This topic shares the Exposure Notifications calibration procedure that uses the BLE RSSI Calibration Tool app (the calibration app, for short) to calibrate as many devices as possible, generating a per-device TX_power and RSSI_correction.
To accurately determine how close users have been to each other and whether there may have been a risk of exposure, an app needs to estimate the distance between two devices, using Bluetooth Low Energy (BLE) received signal strength indicator (RSSI) measurements. Many factors affect an RSSI measurement, including antenna sensitivity, device orientation, and environmental conditions.
This document describes the Exposure Notifications framework’s calibration methodology, which includes collecting data with phones in different orientations. This data is then used to estimate calibration values. In earlier versions of the calibration procedure, most measurements were done with the devices in portrait mode, placed back to back and one meter apart.
To gather the data necessary for TX_power calculations, the app collects the uncalibrated RSSI that a stationary reference device (a Pixel 4) measures when the device under test (DUT) emits packets at ULTRA_LOW_POWER, LOW_POWER, MEDIUM_POWER, and HIGH_POWER. The DUT and the reference device are placed 1 meter apart. The calibration app takes the median of 10 RSSI measurements at each power level. Similarly, to calculate the RSSI_correction, the app takes the median of 10 uncalibrated RSSI measurements that a DUT measures when the reference device emits packets at a given power level.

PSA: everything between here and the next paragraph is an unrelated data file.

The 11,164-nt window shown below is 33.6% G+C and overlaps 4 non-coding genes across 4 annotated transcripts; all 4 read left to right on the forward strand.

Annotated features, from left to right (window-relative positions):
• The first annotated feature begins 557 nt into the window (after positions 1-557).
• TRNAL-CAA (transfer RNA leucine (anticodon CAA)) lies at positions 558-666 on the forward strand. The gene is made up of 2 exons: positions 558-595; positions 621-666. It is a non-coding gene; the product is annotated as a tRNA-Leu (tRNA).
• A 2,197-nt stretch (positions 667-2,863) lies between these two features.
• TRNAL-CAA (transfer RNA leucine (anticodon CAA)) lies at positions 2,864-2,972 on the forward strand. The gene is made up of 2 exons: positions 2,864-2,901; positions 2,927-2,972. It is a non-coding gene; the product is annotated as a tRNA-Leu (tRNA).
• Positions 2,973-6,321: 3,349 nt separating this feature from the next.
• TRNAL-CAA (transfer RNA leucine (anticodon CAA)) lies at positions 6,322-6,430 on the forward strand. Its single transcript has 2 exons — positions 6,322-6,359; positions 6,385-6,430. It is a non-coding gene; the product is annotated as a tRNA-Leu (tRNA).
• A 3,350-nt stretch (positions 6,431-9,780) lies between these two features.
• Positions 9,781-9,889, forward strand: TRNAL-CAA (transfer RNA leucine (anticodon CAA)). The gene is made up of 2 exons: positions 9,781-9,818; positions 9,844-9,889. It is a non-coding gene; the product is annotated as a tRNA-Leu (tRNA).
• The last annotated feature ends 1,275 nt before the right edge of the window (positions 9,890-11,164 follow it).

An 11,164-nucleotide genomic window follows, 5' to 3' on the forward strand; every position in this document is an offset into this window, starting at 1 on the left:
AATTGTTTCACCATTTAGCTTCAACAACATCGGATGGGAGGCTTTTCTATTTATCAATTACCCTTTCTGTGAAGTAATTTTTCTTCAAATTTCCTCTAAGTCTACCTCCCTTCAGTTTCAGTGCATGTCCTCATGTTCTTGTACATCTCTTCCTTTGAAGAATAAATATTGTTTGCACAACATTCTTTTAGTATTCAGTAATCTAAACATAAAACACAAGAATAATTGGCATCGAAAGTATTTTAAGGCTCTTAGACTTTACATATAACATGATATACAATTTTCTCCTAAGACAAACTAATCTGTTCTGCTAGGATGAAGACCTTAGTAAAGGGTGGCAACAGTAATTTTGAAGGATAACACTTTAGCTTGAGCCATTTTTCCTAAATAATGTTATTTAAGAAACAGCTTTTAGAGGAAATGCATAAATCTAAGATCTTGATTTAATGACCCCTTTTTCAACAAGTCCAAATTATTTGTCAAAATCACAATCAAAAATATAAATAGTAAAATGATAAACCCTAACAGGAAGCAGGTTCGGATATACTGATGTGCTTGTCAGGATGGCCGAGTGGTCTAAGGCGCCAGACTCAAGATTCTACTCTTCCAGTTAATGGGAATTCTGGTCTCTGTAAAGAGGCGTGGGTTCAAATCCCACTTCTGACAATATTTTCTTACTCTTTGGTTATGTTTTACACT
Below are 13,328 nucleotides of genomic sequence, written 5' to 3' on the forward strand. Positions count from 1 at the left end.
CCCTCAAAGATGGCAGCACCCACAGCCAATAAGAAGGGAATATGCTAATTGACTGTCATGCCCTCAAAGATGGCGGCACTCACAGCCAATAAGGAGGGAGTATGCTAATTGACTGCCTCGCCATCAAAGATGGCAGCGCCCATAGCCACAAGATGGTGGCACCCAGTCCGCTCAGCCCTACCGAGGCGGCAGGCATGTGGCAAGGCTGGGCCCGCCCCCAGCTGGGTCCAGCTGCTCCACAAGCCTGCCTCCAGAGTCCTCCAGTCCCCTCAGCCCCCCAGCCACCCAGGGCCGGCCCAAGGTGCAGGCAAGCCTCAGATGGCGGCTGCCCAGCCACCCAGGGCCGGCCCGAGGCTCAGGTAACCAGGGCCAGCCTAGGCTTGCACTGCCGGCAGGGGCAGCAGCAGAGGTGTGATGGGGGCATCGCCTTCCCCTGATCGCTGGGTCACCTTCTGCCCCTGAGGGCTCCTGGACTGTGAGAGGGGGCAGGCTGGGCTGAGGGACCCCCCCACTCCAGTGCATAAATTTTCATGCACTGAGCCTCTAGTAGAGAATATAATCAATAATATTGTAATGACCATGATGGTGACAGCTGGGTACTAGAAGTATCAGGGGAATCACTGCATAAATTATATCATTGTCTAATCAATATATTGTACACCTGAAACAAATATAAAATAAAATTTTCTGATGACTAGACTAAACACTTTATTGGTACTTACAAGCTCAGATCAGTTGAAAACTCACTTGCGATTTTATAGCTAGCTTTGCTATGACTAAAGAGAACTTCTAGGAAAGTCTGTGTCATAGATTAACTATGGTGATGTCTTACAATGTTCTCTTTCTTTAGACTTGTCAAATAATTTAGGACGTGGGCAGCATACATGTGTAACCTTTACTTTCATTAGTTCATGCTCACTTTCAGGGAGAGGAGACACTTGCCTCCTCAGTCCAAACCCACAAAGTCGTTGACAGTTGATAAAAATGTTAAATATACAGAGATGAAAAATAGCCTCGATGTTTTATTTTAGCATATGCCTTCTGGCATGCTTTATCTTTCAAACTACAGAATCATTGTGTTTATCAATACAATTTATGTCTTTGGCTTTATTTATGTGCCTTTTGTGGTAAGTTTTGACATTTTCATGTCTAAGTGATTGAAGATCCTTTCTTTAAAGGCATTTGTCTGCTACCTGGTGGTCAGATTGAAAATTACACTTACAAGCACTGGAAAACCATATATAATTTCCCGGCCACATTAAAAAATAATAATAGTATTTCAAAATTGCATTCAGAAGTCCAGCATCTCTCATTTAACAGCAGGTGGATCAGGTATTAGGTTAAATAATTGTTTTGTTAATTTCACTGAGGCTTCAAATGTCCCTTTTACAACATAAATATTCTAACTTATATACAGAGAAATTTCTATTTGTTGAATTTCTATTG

Those measurements are collected for both the DUT and a reference DUT (another Pixel 4), so that the transmit power and the receive sensitivity of the DUT and the reference DUT can be compared.
The calibration app collects each of these measurements at 12 device orientations, as described in the next section.
Device orientation and setup illustrations